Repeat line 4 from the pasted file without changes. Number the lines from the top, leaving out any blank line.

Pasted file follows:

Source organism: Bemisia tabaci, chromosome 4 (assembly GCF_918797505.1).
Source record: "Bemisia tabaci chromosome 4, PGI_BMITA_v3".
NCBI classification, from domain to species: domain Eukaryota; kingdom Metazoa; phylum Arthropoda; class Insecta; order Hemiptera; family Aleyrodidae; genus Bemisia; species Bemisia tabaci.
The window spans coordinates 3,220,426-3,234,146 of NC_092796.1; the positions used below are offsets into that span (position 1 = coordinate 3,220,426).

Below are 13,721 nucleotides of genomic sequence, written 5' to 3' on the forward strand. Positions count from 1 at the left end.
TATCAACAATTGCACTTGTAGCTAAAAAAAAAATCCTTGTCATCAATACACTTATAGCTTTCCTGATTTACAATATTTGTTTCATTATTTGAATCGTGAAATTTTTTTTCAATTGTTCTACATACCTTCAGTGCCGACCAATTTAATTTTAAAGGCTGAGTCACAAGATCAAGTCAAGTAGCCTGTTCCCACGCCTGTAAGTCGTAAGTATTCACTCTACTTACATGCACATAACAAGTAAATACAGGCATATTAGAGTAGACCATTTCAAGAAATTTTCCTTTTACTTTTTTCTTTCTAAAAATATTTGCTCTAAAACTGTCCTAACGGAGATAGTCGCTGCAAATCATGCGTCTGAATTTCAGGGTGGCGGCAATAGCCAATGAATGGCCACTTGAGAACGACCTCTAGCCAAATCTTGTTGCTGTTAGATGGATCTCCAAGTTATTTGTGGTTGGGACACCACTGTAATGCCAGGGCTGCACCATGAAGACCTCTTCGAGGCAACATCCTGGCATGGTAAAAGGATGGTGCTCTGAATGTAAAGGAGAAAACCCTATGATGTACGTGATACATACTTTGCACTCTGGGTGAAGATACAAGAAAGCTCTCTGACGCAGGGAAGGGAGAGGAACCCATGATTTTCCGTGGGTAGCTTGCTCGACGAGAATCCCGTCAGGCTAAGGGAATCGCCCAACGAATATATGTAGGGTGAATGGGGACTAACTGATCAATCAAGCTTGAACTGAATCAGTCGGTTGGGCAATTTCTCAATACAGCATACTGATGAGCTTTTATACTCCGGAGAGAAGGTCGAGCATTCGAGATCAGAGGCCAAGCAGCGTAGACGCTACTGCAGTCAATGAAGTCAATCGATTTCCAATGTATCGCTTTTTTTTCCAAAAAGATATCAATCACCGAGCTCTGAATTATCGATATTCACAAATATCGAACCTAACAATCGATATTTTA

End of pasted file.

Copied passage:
The window spans coordinates 3,220,426-3,234,146 of NC_092796.1; the positions used below are offsets into that span (position 1 = coordinate 3,220,426).